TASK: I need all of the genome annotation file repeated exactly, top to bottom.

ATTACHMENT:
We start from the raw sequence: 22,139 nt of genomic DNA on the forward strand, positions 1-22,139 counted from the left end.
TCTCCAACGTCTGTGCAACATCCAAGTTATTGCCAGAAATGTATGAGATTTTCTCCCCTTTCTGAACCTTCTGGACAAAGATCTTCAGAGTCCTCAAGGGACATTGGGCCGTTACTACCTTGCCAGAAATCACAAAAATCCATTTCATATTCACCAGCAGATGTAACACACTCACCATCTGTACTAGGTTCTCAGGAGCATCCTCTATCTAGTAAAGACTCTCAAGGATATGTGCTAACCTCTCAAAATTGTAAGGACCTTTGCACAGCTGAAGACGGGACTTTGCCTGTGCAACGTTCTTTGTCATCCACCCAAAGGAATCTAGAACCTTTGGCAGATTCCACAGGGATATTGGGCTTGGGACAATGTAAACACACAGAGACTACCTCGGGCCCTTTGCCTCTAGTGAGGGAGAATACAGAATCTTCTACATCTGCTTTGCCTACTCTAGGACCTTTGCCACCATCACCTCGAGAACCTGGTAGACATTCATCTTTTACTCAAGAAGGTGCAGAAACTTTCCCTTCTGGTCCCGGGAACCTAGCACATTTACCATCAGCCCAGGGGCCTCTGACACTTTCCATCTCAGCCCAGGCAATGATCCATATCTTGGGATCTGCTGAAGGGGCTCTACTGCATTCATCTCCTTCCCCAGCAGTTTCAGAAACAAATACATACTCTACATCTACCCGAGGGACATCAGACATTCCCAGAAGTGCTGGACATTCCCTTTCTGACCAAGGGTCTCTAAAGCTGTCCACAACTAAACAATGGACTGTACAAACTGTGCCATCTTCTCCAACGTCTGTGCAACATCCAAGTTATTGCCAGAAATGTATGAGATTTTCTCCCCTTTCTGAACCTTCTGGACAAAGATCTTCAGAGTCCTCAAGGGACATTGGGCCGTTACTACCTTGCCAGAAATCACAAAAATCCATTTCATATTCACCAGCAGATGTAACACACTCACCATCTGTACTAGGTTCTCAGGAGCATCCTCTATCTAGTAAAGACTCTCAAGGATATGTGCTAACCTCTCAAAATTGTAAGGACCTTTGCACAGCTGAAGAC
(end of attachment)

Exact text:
We start from the raw sequence: 22,139 nt of genomic DNA on the forward strand, positions 1-22,139 counted from the left end.
TCTCCAACGTCTGTGCAACATCCAAGTTATTGCCAGAAATGTATGAGATTTTCTCCCCTTTCTGAACCTTCTGGACAAAGATCTTCAGAGTCCTCAAGGGACATTGGGCCGTTACTACCTTGCCAGAAATCACAAAAATCCATTTCATATTCACCAGCAGATGTAACACACTCACCATCTGTACTAGGTTCTCAGGAGCATCCTCTATCTAGTAAAGACTCTCAAGGATATGTGCTAACCTCTCAAAATTGTAAGGACCTTTGCACAGCTGAAGACGGGACTTTGCCTGTGCAACGTTCTTTGTCATCCACCCAAAGGAATCTAGAACCTTTGGCAGATTCCACAGGGATATTGGGCTTGGGACAATGTAAACACACAGAGACTACCTCGGGCCCTTTGCCTCTAGTGAGGGAGAATACAGAATCTTCTACATCTGCTTTGCCTACTCTAGGACCTTTGCCACCATCACCTCGAGAACCTGGTAGACATTCATCTTTTACTCAAGAAGGTGCAGAAACTTTCCCTTCTGGTCCCGGGAACCTAGCACATTTACCATCAGCCCAGGGGCCTCTGACACTTTCCATCTCAGCCCAGGCAATGATCCATATCTTGGGATCTGCTGAAGGGGCTCTACTGCATTCATCTCCTTCCCCAGCAGTTTCAGAAACAAATACATACTCTACATCTACCCGAGGGACATCAGACATTCCCAGAAGTGCTGGACATTCCCTTTCTGACCAAGGGTCTCTAAAGCTGTCCACAACTAAACAATGGACTGTACAAACTGTGCCATCTTCTCCAACGTCTGTGCAACATCCAAGTTATTGCCAGAAATGTATGAGATTTTCTCCCCTTTCTGAACCTTCTGGACAAAGATCTTCAGAGTCCTCAAGGGACATTGGGCCGTTACTACCTTGCCAGAAATCACAAAAATCCATTTCATATTCACCAGCAGATGTAACACACTCACCATCTGTACTAGGTTCTCAGGAGCATCCTCTATCTAGTAAAGACTCTCAAGGATATGTGCTAACCTCTCAAAATTGTAAGGACCTTTGCACAGCTGAAGAC